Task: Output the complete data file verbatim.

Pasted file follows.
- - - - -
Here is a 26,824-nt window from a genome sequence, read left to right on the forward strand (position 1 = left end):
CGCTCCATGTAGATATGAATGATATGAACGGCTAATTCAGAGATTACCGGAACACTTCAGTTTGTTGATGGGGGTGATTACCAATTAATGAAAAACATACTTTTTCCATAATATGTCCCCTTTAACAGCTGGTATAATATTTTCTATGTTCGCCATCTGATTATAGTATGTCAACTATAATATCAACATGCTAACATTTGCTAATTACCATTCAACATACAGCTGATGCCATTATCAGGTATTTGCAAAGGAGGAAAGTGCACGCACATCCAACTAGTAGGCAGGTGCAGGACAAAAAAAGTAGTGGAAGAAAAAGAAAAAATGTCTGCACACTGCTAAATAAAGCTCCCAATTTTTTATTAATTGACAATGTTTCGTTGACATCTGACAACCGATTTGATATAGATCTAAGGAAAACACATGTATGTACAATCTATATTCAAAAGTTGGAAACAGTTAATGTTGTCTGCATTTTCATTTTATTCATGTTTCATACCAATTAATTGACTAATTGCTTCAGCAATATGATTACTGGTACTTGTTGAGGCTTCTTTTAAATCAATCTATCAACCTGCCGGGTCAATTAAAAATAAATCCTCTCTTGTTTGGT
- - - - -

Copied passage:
Here is a 26,824-nt window from a genome sequence, read left to right on the forward strand (position 1 = left end):
CGCTCCATGTAGATATGAATGATATGAACGGCTAATTCAGAGATTACCGGAACACTTCAGTTTGTTGATGGGGGTGATTACCAATTAATGAAAAACATACTTTTTCCATAATATGTCCCCTTTAACAGCTGGTATAATATTTTCTATGTTCGCCATCTGATTATAGTATGTCAACTATAATATCAACATGCTAACATTTGCTAATTACCATTCAACATACAGCTGATGCCATTATCAGGTATTTGCAAAGGAGGAAAGTGCACGCACATCCAACTAGTAGGCAGGTGCAGGACAAAAAAAGTAGTGGAAGAAAAAGAAAAAATGTCTGCACACTGCTAAATAAAGCTCCCAATTTTTTATTAATTGACAATGTTTCGTTGACATCTGACAACCGATTTGATATAGATCTAAGGAAAACACATGTATGTACAATCTATATTCAAAAGTTGGAAACAGTTAATGTTGTCTGCATTTTCATTTTATTCATGTTTCATACCAATTAATTGACTAATTGCTTCAGCAATATGATTACTGGTACTTGTTGAGGCTTCTTTTAAATCAATCTATCAACCTGCCGGGTCAATTAAAAATAAATCCTCTCTTGTTTGGT